Veterans set an example of unity, leadership
A divided America can look to its veterans as an example of how to work together.
Concerned Veterans of America and AMVETS disagree on a lot in terms of public policy. But our organizations are united in our desire to bring Americans together in support of the ideals of representative government.
Nate Anderson, our executive director and veteran of the war in Afghanistan, and Joe Chenelly, executive director of AMVETS and a Marine Corps veteran of Afghanistan and Iraq, came together to deliver the message that “no candidate or party has delivered on their promise to bring America together, but there are citizens among us well equipped for this challenge: veterans.”
In an editorial in Task & Purpose, they continue:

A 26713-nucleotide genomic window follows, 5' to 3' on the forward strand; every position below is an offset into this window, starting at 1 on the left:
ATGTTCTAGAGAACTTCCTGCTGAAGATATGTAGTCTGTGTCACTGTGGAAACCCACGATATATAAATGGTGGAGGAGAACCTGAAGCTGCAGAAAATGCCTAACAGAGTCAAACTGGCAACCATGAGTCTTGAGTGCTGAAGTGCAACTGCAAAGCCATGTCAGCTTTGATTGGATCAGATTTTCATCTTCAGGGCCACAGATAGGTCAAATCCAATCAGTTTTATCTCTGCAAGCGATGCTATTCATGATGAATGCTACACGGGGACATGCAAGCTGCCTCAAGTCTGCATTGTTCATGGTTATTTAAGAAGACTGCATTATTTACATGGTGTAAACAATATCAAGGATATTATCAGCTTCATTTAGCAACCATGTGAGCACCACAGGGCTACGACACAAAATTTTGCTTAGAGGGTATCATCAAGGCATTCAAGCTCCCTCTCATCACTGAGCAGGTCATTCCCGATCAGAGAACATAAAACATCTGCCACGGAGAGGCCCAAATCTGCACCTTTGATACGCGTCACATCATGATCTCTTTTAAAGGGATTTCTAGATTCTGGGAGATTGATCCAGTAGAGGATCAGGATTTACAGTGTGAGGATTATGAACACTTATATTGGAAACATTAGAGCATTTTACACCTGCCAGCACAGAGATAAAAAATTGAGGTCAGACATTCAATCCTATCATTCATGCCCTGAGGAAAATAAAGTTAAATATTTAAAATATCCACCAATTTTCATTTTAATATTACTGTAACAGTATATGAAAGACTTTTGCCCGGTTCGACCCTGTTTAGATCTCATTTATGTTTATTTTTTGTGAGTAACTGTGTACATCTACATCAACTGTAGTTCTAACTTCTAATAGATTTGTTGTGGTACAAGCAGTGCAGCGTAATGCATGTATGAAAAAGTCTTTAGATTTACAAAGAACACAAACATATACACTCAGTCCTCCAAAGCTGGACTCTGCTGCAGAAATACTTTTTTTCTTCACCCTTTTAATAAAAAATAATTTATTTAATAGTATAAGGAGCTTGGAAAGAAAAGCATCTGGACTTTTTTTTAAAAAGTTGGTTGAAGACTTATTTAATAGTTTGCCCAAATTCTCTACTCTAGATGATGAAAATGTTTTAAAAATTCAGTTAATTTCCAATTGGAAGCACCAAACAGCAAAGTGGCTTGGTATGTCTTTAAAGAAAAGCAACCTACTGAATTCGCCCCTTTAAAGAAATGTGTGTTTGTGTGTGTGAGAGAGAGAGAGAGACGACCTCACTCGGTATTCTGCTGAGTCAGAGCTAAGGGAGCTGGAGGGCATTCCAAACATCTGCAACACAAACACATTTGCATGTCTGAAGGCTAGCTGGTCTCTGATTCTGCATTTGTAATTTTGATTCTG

If you proudly wore a uniform as we have, America needs your service now more than ever. As our nation anxiously begins a new year ripe with uncertainty, we call on our fellow veterans to step up and be the example of hope and leadership our society is hungry for.
Anderson and Chenelly invoke Simon Sinek, author of Leaders Eat Last, the title of which helps explain why the military — even at a time in which faith in other American institutions is wavering — continues to be held in high regard.
Across our military, commissioned and noncommissioned officers follow an unspoken rule by insisting their troops eat before they do, literally putting the interests of others before themselves.
These veterans put aside their differences, just as they did on the battlefield, to serve a greater purpose. We can all follow their lead.
Read the rest of Nate Anderson and Joe Chenelly’s op-ed in Task and Purpose.